2012 California farm real estate values are $7,200 per acre on average, an all-time record and $300 above the previous high set last year, according to the National Agricultural Statistics Service Field Office in Sacramento.

California annual farm real estate values have continually increased since 1994.

Irrigated cropland, valued at $12,000 per acre on average, increased $500 per acre compared with last year’s estimated value.

Non-irrigated cropland value, at $3,550 per acre, was down 1.4 percent from last year.

All cropland, at $9,810 per acre, was up $360 per acre from last year. The average value of pastureland, at $2,800 per acre, was equal to the previous year. Read More at westernfarmpress.com

Central Valley agricultural marijuana grows informational briefing held

Sen. Tom Berryhill hosted an informational briefing for growers and grower representatives on agricultural marijuana grows in the Central Valley on April 6 at the Fresno County Farm Bureau. Berryhill said this meeting was not about punishing farmers, it about informing them.

Fresno County Sheriff Margaret Mims and Madera County Sheriff John Anderson were in attendance, as well Madera County District Attorney Michael Keitz, Fresno County Chief District Attorney Kelly Keenan and U.S. Attorney’s Office representatives. More than 50 growers, grower representatives, agricultural commissioners, district attorneys, partner law enforcement agencies, property owners and interested individuals took part in the event.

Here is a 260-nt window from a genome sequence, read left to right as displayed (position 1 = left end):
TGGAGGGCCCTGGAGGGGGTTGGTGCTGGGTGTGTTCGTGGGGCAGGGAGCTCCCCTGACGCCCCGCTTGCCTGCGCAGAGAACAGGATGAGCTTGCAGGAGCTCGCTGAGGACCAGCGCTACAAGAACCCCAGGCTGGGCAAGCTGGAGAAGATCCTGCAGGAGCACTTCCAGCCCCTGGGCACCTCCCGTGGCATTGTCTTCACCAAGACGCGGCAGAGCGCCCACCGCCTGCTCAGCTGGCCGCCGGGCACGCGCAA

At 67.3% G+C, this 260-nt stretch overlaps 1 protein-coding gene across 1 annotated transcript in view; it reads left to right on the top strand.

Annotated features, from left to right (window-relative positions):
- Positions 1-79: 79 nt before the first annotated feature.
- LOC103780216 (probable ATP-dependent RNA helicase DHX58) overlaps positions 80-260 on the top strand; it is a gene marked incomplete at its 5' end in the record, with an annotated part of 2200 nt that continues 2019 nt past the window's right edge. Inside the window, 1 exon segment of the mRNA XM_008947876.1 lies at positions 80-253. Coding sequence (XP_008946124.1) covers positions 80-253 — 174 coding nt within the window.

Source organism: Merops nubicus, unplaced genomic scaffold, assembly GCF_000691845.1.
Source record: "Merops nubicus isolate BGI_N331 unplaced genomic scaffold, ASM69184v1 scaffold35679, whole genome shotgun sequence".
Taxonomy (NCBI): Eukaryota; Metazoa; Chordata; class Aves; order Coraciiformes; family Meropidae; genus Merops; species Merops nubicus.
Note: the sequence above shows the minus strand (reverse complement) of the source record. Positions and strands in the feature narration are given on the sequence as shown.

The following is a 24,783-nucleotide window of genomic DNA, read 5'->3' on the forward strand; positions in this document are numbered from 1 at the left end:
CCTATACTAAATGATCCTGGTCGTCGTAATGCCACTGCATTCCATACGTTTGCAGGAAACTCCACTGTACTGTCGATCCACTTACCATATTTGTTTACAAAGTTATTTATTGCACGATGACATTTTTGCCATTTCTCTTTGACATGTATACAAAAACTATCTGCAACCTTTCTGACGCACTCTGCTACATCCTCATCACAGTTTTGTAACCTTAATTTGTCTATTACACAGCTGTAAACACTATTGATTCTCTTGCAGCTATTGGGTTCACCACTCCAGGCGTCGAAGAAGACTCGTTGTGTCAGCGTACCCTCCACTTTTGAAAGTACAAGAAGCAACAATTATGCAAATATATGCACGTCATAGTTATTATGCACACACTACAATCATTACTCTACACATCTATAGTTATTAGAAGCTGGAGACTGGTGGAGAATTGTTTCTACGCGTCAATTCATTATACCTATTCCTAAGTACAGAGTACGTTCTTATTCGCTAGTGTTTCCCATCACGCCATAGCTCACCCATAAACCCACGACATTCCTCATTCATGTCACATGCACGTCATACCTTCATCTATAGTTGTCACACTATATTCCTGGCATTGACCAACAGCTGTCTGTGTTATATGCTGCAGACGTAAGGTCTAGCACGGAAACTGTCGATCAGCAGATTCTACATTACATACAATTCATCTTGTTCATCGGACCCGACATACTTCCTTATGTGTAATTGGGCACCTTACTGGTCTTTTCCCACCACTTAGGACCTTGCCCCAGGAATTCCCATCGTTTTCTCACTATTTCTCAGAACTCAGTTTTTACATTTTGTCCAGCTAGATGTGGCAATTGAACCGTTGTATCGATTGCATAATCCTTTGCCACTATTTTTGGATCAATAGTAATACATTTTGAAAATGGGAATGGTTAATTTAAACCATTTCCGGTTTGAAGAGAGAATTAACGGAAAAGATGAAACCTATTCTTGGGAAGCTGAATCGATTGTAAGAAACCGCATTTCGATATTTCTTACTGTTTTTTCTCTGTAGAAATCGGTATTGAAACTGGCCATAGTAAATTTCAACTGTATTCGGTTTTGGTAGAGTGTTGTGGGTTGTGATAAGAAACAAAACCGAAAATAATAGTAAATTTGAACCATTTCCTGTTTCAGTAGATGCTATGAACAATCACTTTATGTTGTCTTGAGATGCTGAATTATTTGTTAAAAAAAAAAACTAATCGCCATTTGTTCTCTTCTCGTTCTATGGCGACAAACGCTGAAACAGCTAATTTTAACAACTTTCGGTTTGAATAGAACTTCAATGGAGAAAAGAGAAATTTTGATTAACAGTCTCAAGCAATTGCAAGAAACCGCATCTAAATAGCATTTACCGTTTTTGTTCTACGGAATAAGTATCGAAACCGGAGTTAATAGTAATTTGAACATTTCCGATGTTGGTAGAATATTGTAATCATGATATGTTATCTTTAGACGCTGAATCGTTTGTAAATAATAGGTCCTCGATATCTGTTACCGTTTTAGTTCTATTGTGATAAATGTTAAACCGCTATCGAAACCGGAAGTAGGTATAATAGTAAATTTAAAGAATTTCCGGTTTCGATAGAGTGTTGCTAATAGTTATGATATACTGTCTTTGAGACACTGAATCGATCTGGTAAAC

Over the last several years, law enforcement has observed a spike in large-scale marijuana grows occurring on agricultural land. In 2011, more than 110 agricultural-marijuana grows were identified in Fresno County alone, and another 60 were identified in Madera County.

Participants learned the scope of the problem in the Central Valley, the criminal and prosecutorial process for the producers and traffickers of marijuana and the civil asset forfeiture process for those landowners who choose to allow agricultural land to be used for marijuana production. Individuals had the opportunity to ask questions with the U.S. Attorney’s Office and other local and federal law enforcement officials.

Mims told property owners they need to know what is going on their land. She said that the Sheriff’s Office and wants voluntary compliance, we don’t want to seize property. Letters have been sent out to property owners informing them of federal law and the potential to have their property seized if illegal marijuana grows are present. To date there has been 100 percent compliance with land owners. Mims also informed attendees that the Sheriff’s office is available to assist owners by serving eviction notices.

Keitz urged land owners to examine their farmland and rental properties on a regular basis. He said property owners need to protect themselves by including exit provisions in their lease agreements that allow for inspections and language that permits them to get out of the contract when illegal activities, such as illicit marijuana grows, are occurring on their property.

Courtesy of Lee Whistler, Realtor for Century 21 M&M Clovis